The New Hartley Colliery Disaster on 16 January 1862 was the first large-scale mining incident of Victorian times.
The scale of the calamity, coupled with the speed of news transmission by rail and telegraph, brought a tragic accident in rural Northumberland into the drawing rooms of families throughout the kingdom on a daily basis.
Just before 10.00 am on the bitterly cold morning of Thursday 16th January disaster struck as shifts at the ‘Hester’ pit were changing over, resulting in the instant death of miners travelling towards the surface in their ‘cage’ and the later death by gas inhalation of the remaining colliers underground.
The reaction from the public, as well as the concern shown by Queen Victoria, maintained the story in the press for over a month. Much like the 2010 Chilean mine rescue, the public were fascinated by the idea of men trapped underground and the herculean efforts made to rescue them.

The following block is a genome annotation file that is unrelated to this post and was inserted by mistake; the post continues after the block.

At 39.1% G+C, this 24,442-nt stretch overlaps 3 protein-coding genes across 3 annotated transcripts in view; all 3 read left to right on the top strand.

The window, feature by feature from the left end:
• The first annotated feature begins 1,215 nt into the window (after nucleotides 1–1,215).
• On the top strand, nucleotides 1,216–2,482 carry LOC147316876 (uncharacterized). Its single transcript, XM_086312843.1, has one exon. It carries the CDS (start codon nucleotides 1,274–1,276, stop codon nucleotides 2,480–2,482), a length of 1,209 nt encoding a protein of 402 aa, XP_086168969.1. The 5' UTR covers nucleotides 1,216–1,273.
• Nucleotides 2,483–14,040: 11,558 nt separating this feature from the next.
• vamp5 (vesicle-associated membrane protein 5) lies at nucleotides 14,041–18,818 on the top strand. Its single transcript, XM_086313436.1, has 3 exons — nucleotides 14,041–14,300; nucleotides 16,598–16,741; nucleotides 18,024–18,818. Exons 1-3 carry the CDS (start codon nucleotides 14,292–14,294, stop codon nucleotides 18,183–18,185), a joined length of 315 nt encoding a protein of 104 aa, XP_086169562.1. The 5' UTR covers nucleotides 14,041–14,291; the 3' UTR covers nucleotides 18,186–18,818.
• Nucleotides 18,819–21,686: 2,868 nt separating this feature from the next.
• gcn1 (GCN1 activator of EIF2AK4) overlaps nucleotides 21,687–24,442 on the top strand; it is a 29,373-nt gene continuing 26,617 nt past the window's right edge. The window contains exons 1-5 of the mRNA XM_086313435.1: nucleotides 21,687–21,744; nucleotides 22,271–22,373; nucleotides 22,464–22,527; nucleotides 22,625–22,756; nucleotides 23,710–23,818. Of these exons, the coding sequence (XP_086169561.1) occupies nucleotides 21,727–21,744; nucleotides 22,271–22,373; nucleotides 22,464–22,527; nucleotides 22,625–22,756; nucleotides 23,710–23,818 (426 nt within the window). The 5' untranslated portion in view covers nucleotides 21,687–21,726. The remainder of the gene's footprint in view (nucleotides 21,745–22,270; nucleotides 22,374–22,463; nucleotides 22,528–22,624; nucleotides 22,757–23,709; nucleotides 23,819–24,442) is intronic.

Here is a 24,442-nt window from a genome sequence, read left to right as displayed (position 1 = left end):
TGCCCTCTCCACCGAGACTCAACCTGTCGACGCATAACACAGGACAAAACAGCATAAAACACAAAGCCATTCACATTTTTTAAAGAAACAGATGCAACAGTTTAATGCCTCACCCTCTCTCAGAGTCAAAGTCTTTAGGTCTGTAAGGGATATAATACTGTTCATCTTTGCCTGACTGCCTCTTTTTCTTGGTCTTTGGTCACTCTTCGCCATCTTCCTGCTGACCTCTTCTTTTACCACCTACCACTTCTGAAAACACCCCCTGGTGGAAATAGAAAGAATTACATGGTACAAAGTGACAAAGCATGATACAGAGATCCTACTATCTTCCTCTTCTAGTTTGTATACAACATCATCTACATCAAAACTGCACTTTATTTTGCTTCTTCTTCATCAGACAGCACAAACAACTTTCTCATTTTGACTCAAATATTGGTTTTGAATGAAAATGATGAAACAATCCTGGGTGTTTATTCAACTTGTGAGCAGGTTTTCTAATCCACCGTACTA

‘Never before in the annals of mining had there been a disaster of such magnitude, and although greater since occurred, none made so profound a sensation or laid such a hold upon the public sympathy.’
A change in legislation
The event was instrumental in the bringing forth of legislation in August 1862 requiring all mines to have alternative means of access, in effect two shafts, to prevent a further tragic occurrence of this nature. The Coal Mines Act of 1872 made it a requirement that no persons should be employed in a mine unless there were more that one shaft and means of escape.
St Albans Church
At the time of the disaster St Alban’s church was the place of worship for Earsdon Parish which included the village of New Hartley. The church was the scene of the service for the victims of the disaster on 26th January 2012. Earsdon graveyard and land provided by the Duke of Northumberland became the final resting place for the majority of those killed in the disaster.